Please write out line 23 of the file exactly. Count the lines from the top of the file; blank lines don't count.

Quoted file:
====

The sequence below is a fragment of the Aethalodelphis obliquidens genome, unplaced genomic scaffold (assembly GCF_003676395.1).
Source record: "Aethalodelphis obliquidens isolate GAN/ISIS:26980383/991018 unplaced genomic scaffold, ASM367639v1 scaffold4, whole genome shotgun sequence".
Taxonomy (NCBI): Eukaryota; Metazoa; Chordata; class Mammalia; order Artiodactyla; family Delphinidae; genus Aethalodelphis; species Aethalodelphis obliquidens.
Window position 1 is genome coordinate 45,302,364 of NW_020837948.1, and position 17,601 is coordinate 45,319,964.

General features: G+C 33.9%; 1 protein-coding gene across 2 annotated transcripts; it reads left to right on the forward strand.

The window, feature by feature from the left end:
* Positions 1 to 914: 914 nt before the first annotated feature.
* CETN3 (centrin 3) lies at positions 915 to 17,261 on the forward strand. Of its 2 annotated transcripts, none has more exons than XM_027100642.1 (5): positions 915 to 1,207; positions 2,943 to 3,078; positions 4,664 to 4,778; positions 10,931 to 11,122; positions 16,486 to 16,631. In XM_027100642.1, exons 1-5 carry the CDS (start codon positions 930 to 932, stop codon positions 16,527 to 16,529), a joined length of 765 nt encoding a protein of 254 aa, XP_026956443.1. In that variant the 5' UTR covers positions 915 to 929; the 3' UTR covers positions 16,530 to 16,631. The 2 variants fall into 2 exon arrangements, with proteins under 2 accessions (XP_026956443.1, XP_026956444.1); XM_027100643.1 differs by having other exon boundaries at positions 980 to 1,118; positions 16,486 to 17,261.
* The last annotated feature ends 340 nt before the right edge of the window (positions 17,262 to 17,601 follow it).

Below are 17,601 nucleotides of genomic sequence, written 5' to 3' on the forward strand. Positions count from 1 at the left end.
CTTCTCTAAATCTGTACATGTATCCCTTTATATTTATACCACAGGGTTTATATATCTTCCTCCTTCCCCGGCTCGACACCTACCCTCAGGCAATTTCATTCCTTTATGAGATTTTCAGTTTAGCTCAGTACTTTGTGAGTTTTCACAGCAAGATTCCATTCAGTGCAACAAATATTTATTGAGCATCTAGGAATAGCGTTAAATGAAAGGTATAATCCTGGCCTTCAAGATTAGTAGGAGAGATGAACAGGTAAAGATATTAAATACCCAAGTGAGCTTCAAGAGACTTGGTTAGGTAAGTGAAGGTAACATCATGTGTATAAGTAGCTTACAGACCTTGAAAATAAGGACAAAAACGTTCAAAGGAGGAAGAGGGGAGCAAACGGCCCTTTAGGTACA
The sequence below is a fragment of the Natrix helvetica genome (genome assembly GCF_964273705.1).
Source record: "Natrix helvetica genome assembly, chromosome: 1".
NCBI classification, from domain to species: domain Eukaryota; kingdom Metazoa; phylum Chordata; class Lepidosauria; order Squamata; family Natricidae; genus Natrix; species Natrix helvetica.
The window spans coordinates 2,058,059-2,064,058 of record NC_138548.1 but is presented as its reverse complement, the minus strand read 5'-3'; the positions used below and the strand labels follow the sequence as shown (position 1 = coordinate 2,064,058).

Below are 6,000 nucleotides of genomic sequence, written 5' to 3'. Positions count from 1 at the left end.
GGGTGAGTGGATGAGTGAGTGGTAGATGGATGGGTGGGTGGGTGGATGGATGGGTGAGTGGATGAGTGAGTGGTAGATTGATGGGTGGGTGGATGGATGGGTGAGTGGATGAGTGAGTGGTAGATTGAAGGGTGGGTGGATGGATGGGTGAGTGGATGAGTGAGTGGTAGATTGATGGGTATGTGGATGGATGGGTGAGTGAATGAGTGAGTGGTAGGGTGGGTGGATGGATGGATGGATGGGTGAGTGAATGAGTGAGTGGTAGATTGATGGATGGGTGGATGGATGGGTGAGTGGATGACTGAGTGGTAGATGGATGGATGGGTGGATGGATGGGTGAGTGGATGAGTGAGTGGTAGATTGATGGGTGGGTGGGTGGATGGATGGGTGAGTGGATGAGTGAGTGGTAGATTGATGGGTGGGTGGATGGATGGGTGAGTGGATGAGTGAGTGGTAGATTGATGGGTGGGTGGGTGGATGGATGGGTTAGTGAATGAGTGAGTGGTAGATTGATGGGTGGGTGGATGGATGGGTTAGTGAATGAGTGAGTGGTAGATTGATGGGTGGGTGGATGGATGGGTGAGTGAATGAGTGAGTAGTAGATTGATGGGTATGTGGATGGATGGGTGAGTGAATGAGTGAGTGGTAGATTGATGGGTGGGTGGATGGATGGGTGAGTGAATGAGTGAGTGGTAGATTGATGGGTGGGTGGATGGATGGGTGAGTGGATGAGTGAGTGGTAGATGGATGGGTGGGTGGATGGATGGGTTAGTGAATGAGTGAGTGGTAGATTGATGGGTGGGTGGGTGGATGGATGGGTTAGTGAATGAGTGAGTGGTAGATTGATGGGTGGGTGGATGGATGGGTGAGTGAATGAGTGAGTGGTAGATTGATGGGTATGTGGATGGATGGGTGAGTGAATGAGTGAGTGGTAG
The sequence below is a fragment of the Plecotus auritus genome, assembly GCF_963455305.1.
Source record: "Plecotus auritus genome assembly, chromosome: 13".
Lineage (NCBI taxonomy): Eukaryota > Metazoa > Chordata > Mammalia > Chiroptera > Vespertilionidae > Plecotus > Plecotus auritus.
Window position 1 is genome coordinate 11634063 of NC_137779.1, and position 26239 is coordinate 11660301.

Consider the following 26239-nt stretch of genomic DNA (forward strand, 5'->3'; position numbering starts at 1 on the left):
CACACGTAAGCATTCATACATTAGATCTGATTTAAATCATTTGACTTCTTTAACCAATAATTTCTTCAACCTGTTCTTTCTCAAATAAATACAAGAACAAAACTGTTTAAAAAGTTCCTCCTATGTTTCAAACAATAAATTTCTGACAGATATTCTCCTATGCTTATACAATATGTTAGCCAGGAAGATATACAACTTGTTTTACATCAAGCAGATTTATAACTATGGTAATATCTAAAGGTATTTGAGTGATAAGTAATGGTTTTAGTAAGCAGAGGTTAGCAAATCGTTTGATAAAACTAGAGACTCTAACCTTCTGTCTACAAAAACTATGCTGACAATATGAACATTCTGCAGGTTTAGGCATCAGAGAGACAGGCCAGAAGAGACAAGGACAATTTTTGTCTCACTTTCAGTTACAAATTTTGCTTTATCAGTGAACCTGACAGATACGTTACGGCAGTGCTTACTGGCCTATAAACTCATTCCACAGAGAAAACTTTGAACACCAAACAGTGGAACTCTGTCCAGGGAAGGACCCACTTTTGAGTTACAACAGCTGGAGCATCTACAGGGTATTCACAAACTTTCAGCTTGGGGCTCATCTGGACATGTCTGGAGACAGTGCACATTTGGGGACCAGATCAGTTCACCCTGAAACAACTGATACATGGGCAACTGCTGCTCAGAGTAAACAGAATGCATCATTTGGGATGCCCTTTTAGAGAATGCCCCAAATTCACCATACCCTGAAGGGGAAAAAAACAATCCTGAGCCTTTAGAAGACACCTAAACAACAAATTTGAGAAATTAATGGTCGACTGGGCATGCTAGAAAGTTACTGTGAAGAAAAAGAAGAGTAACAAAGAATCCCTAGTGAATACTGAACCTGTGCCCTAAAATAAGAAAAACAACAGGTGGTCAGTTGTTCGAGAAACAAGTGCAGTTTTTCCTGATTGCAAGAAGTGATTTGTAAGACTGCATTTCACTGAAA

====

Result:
CACACGTAAGCATTCATACATTAGATCTGATTTAAATCATTTGACTTCTTTAACCAATAATTTCTTCAACCTGTTCTTTCTCAAATAAATACAAGAACAAAACTGTTTAAAAAGTTCCTCCTATGTTTCAAACAATAAATTTCTGACAGATATTCTCCTATGCTTATACAATATGTTAGCCAGGAAGATATACAACTTGTTTTACATCAAGCAGATTTATAACTATGGTAATATCTAAAGGTATTTGAGTGATAAGTAATGGTTTTAGTAAGCAGAGGTTAGCAAATCGTTTGATAAAACTAGAGACTCTAACCTTCTGTCTACAAAAACTATGCTGACAATATGAACATTCTGCAGGTTTAGGCATCAGAGAGACAGGCCAGAAGAGACAAGGACAATTTTTGTCTCACTTTCAGTTACAAATTTTGCTTTATCAGTGAACCTGACAGATACGTTACGGCAGTGCTTACTGGCCTATAAACTCATTCCACAGAGAAAACTTTGAACACCAAACAGTGGAACTCTGTCCAGGGAAGGACCCACTTTTGAGTTACAACAGCTGGAGCATCTACAGGGTATTCACAAACTTTCAGCTTGGGGCTCATCTGGACATGTCTGGAGACAGTGCACATTTGGGGACCAGATCAGTTCACCCTGAAACAACTGATACATGGGCAACTGCTGCTCAGAGTAAACAGAATGCATCATTTGGGATGCCCTTTTAGAGAATGCCCCAAATTCACCATACCCTGAAGGGGAAAAAAACAATCCTGAGCCTTTAGAAGACACCTAAACAACAAATTTGAGAAATTAATGGTCGACTGGGCATGCTAGAAAGTTACTGTGAAGAAAAAGAAGAGTAACAAAGAATCCCTAGTGAATACTGAACCTGTGCCCTAAAATAAGAAAAACAACAGGTGGTCAGTTGTTCGAGAAACAAGTGCAGTTTTTCCTGATTGCAAGAAGTGATTTGTAAGACTGCATTTCACTGAAA